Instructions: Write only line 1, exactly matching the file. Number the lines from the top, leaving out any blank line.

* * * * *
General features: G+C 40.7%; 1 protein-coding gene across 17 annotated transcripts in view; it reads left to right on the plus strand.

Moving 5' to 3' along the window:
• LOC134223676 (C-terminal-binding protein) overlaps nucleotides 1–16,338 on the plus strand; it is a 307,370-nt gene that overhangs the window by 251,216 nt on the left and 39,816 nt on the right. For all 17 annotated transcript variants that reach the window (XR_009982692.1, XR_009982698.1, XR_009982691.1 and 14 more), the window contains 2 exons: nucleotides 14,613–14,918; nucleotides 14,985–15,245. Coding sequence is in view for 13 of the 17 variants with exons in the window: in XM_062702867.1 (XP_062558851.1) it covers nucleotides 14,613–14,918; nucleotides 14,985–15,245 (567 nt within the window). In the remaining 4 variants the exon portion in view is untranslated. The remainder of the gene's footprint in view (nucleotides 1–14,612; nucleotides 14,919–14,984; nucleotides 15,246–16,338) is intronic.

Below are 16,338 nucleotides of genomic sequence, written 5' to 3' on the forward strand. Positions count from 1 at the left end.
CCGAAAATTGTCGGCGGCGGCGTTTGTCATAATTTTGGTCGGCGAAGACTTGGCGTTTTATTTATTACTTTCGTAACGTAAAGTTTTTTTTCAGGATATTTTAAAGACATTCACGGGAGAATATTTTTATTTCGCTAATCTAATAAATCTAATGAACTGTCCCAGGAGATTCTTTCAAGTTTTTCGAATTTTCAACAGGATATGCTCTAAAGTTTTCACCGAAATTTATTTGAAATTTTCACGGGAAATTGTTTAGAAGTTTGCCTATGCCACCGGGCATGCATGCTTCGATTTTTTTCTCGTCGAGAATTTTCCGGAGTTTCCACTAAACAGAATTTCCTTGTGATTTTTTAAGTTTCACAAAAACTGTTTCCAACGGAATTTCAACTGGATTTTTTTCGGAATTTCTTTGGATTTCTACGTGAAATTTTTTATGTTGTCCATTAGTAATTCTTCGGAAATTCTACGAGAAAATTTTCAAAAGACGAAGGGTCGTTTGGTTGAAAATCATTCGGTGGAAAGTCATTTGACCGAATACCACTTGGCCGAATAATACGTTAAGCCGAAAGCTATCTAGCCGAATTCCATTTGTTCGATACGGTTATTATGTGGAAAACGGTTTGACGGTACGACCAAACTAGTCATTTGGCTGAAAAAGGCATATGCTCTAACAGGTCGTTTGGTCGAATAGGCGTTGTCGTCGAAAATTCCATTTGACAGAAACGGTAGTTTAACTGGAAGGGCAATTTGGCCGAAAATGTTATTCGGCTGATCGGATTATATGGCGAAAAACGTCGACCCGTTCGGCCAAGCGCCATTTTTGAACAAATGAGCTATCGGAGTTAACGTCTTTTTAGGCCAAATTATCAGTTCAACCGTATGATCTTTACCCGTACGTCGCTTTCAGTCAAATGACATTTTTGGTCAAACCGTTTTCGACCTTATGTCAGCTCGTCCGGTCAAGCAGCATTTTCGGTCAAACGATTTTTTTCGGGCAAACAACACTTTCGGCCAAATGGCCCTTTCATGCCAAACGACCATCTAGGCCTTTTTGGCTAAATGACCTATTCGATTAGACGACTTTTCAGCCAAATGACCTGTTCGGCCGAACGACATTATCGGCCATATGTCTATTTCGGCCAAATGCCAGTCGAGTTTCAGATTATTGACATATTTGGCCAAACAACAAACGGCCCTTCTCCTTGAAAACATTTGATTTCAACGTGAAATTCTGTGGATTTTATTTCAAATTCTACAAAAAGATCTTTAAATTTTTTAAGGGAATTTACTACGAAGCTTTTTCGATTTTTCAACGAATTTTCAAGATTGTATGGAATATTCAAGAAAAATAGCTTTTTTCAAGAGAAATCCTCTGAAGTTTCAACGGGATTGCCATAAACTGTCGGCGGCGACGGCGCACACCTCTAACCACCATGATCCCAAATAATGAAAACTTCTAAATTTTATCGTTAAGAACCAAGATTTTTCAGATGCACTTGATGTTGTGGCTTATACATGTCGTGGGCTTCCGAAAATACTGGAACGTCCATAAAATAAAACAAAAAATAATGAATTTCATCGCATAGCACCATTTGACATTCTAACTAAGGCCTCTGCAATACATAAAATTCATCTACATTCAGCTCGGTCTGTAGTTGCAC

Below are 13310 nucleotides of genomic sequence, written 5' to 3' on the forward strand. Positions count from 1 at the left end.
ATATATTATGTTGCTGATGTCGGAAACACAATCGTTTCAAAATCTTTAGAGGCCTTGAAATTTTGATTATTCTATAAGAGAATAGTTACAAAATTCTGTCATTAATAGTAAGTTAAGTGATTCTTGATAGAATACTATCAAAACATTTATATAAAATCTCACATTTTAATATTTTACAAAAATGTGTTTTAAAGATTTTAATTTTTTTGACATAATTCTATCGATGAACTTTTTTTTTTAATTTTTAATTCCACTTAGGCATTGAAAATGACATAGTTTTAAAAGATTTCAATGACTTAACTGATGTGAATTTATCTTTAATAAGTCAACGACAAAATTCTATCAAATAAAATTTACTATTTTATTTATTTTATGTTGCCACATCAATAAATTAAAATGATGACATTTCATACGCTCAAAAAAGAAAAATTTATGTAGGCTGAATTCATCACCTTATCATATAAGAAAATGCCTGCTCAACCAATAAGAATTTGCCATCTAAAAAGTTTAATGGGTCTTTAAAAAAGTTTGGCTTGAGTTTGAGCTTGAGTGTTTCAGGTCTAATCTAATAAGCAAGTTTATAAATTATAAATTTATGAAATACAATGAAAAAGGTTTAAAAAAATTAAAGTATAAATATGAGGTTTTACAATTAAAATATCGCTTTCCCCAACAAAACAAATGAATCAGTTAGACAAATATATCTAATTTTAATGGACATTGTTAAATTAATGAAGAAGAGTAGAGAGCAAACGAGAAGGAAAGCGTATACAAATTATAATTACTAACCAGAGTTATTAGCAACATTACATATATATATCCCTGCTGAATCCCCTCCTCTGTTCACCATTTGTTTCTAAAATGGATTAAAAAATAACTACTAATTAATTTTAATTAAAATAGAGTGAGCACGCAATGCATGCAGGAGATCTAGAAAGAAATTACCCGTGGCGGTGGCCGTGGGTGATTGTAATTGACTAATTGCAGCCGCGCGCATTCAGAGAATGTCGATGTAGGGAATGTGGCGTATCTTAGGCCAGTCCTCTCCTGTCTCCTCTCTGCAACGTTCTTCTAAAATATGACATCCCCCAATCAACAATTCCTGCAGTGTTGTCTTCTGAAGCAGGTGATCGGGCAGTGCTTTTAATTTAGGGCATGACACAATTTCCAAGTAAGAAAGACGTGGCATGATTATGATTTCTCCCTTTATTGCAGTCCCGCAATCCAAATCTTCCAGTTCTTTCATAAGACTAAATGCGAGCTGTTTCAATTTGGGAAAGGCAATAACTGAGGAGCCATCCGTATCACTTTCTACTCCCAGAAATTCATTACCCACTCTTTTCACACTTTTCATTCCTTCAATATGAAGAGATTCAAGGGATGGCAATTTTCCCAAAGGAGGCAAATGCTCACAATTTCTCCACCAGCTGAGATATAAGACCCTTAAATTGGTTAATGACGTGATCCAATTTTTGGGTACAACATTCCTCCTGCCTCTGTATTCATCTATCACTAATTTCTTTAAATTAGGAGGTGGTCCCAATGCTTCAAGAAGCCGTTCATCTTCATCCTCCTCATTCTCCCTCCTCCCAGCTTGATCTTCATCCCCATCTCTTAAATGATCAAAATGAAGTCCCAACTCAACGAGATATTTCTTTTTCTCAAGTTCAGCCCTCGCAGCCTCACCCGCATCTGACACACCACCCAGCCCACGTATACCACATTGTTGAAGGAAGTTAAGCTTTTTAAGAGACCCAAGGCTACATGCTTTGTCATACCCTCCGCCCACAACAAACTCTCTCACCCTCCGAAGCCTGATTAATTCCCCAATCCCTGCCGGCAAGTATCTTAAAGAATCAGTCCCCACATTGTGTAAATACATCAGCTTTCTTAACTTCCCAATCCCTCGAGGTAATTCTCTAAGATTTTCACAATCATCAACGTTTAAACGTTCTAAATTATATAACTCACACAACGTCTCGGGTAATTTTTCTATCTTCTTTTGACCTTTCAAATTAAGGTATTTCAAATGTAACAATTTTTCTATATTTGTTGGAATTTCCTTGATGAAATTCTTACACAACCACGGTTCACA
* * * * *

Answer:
General features: G+C 40.7%; 1 protein-coding gene across 17 annotated transcripts in view; it reads left to right on the plus strand.